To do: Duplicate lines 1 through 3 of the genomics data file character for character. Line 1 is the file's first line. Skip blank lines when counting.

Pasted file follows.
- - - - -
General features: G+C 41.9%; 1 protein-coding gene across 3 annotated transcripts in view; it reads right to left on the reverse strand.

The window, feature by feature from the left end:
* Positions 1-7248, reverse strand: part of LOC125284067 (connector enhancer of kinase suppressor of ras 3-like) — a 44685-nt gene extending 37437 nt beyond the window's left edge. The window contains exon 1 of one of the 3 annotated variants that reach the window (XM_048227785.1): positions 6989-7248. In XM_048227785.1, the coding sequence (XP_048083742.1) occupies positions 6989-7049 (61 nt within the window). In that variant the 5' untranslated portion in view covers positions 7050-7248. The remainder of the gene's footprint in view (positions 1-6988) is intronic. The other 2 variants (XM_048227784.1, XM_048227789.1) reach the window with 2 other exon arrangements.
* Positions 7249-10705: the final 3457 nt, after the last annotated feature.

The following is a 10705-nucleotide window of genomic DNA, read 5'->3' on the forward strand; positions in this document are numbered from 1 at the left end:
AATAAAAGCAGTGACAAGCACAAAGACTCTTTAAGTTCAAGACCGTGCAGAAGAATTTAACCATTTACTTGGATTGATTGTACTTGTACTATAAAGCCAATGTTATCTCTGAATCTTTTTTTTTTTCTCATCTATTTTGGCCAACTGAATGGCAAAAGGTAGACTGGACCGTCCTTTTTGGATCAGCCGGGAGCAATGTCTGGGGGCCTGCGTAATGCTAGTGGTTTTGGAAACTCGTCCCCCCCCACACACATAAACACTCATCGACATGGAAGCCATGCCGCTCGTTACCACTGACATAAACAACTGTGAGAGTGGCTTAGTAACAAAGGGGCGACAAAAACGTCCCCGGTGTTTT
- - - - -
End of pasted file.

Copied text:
General features: G+C 41.9%; 1 protein-coding gene across 3 annotated transcripts in view; it reads right to left on the reverse strand.

The window, feature by feature from the left end:
* Positions 1-7248, reverse strand: part of LOC125284067 (connector enhancer of kinase suppressor of ras 3-like) — a 44685-nt gene extending 37437 nt beyond the window's left edge. The window contains exon 1 of one of the 3 annotated variants that reach the window (XM_048227785.1): positions 6989-7248. In XM_048227785.1, the coding sequence (XP_048083742.1) occupies positions 6989-7049 (61 nt within the window). In that variant the 5' untranslated portion in view covers positions 7050-7248. The remainder of the gene's footprint in view (positions 1-6988) is intronic. The other 2 variants (XM_048227784.1, XM_048227789.1) reach the window with 2 other exon arrangements.